Every year on June 19, Black Americans across the country celebrate what is known as Juneteenth. The holiday, also known as Freedom Day, commemorates the official end of slavery for enslaved people in Galveston, Texas in 1865. Traditions of the holiday spread across communities through familial connections, the Great Migration, and word-of-mouth, ultimately adding to the holiday's traditions.
In Texas, Juneteenth was officially designated as a legal state holiday in 1980 and continues to keep original, sacred traditions alive. Freedom Day regained national interest over the last year as social justice movements pushing for racial equality continue to press forward, despite ongoing racial violence. Last year, Congress passed a bill formally recognizing Juneteenth as a federal holiday.
While Juneteenth celebrations can look different wherever you go, here’s a look at how Texans honor the day and the ancestors who first memorialized their newfound freedom.
On the Menu: Red Drinks and Food
Sipping red drinks is a symbolic honoring of the blood shed by enslaved African Americans who endured centuries of bondage. The tradition, for some, also includes eating red foods, like watermelon, and red velvet cake which also symbolizes perseverance, struggle, and resilience of those who came before us.
Outdoor Juneteenth celebrations often include plenty of barbecue –– a staple for many Texans. Beyond the fall-off-the-bone goodness, grilling or smoking meat outdoors brings together families, friends, and the community.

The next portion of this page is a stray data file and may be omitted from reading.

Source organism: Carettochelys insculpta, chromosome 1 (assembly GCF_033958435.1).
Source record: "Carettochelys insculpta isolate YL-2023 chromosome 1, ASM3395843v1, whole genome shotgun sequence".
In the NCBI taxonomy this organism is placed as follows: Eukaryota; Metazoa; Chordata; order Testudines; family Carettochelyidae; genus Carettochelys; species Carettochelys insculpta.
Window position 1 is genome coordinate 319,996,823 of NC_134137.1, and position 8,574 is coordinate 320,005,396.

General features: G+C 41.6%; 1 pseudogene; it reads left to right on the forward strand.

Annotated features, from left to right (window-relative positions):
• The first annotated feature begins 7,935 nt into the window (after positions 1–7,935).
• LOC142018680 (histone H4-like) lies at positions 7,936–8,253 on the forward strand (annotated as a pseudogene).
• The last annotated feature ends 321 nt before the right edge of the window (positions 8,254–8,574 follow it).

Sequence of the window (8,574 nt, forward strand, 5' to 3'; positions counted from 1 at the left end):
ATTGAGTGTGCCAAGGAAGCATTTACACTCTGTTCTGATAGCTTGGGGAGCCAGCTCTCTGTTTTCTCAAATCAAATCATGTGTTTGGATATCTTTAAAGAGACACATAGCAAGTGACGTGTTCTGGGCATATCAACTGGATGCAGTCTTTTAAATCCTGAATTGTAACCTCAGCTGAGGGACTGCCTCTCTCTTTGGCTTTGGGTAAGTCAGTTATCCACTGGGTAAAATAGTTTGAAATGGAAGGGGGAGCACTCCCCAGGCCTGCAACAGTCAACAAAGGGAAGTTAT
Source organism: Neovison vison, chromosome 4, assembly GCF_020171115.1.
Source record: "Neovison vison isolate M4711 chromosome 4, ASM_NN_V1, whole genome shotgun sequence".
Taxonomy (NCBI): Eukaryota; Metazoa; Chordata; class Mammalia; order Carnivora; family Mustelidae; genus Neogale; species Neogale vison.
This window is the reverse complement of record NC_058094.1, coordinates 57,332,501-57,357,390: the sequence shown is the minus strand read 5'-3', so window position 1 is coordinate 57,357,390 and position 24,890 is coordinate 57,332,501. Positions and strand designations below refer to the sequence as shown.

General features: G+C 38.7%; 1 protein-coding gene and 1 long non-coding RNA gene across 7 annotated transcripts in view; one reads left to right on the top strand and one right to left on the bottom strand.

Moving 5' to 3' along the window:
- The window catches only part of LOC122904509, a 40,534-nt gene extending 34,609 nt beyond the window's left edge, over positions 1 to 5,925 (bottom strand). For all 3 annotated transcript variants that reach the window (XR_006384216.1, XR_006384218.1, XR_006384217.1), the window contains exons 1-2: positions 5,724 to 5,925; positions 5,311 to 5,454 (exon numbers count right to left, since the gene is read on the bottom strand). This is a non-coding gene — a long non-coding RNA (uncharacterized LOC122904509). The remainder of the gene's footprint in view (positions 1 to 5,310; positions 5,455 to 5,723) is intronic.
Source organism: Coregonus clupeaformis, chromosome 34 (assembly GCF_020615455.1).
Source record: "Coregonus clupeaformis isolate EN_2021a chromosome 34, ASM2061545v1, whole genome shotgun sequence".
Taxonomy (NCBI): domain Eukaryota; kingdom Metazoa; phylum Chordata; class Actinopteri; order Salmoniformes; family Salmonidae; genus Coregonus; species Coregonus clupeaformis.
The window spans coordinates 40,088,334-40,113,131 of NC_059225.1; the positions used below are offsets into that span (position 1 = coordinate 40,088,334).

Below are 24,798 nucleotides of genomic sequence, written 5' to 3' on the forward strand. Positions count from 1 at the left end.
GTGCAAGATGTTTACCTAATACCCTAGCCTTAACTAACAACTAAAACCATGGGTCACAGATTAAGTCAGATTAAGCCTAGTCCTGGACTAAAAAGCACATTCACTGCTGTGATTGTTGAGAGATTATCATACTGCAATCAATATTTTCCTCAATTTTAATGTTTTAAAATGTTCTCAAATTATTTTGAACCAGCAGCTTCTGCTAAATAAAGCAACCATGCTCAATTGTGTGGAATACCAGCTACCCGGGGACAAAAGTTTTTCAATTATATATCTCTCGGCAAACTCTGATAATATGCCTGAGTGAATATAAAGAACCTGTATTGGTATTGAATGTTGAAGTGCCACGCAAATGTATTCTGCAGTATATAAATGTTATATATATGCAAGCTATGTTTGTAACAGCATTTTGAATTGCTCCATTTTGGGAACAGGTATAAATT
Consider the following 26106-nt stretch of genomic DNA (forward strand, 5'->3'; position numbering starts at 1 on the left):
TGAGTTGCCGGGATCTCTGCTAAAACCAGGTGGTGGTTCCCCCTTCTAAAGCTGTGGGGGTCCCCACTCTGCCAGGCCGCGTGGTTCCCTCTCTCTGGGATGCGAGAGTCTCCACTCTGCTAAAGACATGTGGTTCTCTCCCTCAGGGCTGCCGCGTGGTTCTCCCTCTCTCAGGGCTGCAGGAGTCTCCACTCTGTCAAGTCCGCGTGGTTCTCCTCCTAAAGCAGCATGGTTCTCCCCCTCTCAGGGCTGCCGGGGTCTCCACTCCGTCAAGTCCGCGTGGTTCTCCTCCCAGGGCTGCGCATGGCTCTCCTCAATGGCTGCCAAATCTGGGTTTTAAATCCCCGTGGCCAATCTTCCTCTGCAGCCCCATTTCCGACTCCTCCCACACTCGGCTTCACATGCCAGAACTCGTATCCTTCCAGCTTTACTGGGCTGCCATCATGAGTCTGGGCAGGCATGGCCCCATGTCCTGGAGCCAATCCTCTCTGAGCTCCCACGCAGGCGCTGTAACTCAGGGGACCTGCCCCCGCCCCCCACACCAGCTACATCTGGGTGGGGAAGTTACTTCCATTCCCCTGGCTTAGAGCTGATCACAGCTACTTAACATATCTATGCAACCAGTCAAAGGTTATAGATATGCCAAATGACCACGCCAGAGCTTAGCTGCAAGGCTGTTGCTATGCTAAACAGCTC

“There’s something about black folks and parks for celebrations,” Houston-born author and TV writer Attica Locke told The New York Times last year. “Being outdoors together and in parks is a big part of Black culture.”
After enslaved people learned of their freedom, many asserted their freedom by casting away the clothes forced on them by slave owners. Early celebrations of Juneteenth included “former slaves tossing their ragged garments into the creeks and rivers to adorn clothing taken from the plantations belonging to their former ‘masters,’” according to Juneteenth.com.
Wearing red, white, and blue is also a custom, and a nod to the Juneteenth flag which bears the “new star.”
Others might choose to wear the red, black, and green of the Pan-African flag, and some sport all-white, a documented special occasion color of clothing for Black people.
Parades, Pageants, and Prayer Services
Juneteenth celebrations often included parades, pageants, and prayer services, all in honor of community and ancestors. Other Texan traditions include baseball games, rodeos, and fishing. The first national Miss Juneteenth pageant was held last year in Memphis after decades of locally-run pageants marking the holiday.
Cultural groups and community organizations often line the streets for parades to celebrate Freedom Day. This year, Galveston and Houston will host several parades, festivals, and events to mark Juneteenth, keeping generations of traditions alive. Black-owned marketplaces, performances, art installments, and more are all being organized to commemorate Juneteenth. For more information on those events, click here.
As early celebrations of Freedom Day centered around reflection, elders were often called upon to share knowledge of the past. Prayer services are sometimes held on Juneteenth to honor this tradition of reflection and sharing memories of the past.
In 2020, cities around the country organized marches to protest police brutality in the wake of George Floyd's murder and Rayshard Brooks' killing.
However you choose to celebrate, learning about the significance of our gatherings and celebrations helps keep the memory of the meaning behind the holiday alive.
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